The diversification of reservoir services occurs as these artificial ecosystems age, provided that the water quality is maintained and the overall degradation of the reservoir is prevented (Tundisi and Matsumura-Tundisi, 2008). The demands of the regional/local societies for ecological services are also relevant for the diversification of the services. In several case studies in Brazil, Tundisi and Matsumura-Tundisi, 2008, demonstrated how the services of the reservoirs diversified from a single or a few uses (such as fish production or hydroelectricity) to multiple uses that are a complex matrix of interactions consisting in several activities that make use of the (water supply) reservoir, the biota (fish, fisheries) recreation, navigation, tourism, irrigation and industrial use of water.
Evaluation of these services and their impact and interactions is a fundamental task for research workers and decision makers.
Despite the impact produced by their construction, in the neotropics it is relevant to consider that reservoir services related to human well-being are an economic and social asset if the project and the programme designed for their construction takes into account their future and potential services and the reduction of impacts upon their implementation. Therefore the evaluation of the reservoir services is fundamental for the analysis of the benefits of reservoir construction. Services provided by reservoirs can be, in some cases, much more valuable than the services of the original ecosystem removed by reservoir implementation in the neotropics. This has to be carefully evaluated including the indicators of these services. As discussed by Carpenter et al. (2006), a useful approach for indicators is to integrate biogeophysical observations with data on economic variables such as gross product or population and health information. New coalitions among disciplines are necessary as well an interdisciplinary approach with a systemic background MEA (2005). For example, Vergara (1996) has analyzed the value of the services of the Carlos Botelho (Lobo/Broa) reservoir located in São Paulo state, Brazil (Latitude and Longitude 22° 11' 39.58" S and 47° 53' 07.56" W) and concluded that a value of US$ 250,000,000 (two hundred fifty million U$ dollars) was invested in 38 years in the reservoir watershed due to good water quality maintained thanks to ecohydrological technology implemented since 1971 (Tundisi and Matsumura Tundisi, 2008). Recreation, tourism, sport fisheries, water supply, hydroelectricity make up the diversified services provided by this reservoir over the last 30 years.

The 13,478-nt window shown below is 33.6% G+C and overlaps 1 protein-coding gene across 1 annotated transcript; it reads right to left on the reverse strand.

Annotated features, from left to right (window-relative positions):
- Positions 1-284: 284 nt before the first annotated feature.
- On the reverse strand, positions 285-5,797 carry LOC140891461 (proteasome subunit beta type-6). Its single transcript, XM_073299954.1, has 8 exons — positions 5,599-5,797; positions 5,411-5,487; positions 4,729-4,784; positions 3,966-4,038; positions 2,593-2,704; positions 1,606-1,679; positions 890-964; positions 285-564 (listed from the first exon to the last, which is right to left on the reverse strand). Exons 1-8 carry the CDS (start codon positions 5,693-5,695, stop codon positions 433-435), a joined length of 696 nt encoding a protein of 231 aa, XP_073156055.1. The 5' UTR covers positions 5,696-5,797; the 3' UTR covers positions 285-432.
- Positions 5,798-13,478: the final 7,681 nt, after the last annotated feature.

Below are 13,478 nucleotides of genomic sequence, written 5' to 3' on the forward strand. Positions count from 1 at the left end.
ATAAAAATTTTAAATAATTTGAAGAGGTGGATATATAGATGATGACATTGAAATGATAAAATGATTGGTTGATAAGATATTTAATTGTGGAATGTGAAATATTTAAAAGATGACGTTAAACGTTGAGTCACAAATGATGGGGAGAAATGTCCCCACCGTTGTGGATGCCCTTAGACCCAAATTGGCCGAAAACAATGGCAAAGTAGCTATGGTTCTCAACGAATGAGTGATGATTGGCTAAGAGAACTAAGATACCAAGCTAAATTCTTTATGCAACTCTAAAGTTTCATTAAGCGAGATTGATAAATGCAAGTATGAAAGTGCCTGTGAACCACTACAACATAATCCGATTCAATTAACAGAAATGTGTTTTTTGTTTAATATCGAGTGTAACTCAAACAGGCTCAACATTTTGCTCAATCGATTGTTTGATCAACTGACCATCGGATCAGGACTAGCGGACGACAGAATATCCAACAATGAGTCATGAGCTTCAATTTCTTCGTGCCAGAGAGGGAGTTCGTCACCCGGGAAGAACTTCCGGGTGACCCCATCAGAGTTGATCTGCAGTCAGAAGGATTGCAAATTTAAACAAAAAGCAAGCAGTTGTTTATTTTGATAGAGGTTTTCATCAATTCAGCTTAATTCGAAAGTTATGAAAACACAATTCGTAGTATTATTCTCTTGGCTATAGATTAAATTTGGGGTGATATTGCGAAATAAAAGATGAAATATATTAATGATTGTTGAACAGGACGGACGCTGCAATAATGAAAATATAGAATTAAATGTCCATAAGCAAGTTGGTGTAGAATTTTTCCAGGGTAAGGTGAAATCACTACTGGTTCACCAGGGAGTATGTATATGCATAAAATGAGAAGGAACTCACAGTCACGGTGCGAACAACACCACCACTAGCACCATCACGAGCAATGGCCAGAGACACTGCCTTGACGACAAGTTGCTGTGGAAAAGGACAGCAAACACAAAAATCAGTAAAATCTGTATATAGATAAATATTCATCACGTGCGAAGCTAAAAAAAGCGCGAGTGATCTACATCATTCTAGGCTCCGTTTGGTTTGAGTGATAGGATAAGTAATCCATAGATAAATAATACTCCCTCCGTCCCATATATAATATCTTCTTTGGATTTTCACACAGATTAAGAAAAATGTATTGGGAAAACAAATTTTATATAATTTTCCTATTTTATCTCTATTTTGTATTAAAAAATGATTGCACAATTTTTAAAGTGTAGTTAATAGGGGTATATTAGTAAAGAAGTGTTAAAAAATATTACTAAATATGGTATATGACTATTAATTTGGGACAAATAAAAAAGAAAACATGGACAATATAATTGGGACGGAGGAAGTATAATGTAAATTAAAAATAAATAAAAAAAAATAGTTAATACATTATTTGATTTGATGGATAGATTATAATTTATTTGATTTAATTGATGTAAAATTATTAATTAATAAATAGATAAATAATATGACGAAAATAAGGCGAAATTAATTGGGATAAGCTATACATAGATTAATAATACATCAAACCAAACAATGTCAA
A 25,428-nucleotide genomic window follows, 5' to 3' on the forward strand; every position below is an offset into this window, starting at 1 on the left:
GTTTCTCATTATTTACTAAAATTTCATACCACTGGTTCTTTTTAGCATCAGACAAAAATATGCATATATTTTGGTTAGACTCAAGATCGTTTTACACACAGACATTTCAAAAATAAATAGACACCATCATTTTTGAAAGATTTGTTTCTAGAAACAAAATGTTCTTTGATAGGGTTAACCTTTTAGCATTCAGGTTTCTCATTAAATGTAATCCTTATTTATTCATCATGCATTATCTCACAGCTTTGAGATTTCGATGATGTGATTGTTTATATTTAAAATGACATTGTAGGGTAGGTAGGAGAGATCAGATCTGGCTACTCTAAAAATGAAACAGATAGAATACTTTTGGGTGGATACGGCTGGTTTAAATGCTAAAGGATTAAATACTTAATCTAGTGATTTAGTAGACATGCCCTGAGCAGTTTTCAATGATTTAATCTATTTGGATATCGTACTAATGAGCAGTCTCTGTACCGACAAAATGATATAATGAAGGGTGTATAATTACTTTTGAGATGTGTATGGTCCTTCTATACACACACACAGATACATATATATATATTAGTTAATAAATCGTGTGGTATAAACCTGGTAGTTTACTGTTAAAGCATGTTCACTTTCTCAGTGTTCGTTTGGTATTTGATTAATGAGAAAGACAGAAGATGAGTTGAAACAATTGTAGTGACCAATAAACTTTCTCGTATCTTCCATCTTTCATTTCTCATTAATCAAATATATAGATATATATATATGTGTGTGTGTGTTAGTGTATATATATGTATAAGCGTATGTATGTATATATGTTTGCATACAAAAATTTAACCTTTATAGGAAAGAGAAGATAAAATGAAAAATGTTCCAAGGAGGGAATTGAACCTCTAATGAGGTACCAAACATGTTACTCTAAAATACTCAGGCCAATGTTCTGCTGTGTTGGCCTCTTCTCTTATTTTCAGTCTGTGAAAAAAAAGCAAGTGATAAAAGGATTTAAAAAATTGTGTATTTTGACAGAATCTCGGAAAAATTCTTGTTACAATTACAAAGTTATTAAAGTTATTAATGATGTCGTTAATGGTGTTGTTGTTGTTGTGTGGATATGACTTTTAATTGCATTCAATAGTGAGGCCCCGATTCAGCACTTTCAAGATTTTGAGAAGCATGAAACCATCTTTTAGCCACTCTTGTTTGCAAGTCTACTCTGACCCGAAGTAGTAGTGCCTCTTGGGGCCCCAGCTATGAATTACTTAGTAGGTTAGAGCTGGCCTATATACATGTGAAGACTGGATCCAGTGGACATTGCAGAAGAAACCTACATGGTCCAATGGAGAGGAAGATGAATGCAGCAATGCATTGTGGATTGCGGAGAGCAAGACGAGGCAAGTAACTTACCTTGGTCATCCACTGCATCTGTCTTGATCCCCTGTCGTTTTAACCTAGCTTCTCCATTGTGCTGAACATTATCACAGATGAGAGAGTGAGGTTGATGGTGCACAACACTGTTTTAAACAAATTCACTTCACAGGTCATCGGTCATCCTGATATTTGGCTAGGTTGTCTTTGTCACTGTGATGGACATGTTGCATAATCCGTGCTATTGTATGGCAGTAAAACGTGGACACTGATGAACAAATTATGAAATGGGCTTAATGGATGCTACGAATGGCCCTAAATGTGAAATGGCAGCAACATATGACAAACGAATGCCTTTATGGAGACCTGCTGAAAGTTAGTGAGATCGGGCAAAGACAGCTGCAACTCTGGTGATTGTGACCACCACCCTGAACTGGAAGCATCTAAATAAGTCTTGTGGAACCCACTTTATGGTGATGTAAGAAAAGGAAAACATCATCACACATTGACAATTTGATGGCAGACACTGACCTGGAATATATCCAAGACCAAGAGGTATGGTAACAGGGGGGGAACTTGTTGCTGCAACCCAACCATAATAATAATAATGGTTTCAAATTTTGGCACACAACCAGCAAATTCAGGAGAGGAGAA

Making the best use of reservoir services is one of the objectives of a "green reservoir" or of "green technology" applied to reservoirs. In general the local/regional population has great expectations from reservoirs provided these artificial ecosystems promote better and sustainable (and diversified) services as compared to the natural system. This can be achieved with scientific and technological inputs promoted by previous studies during the project design. The introduction of ecohydrological and ecotechnological concepts in the design and operation of new reservoirs is thus a fundamental and strategic decision in the planning stages, enhancing the value of their services and benefits to human well-being.
Acknowledgements The authors thank FAPESP, CNPq, FINEP for many years of support for their reservoir ecosystem work. The authors thank the Secretaria do Verde e Meio Ambiente, Prefeitura Municipal de São Paulo Process number: 056/SVMA/2008 for the support to their work in the Guarapiranga/Billings reservoirs.
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Received October 7, 2008
Accepted October 7, 2008
Distributed November 30, 2008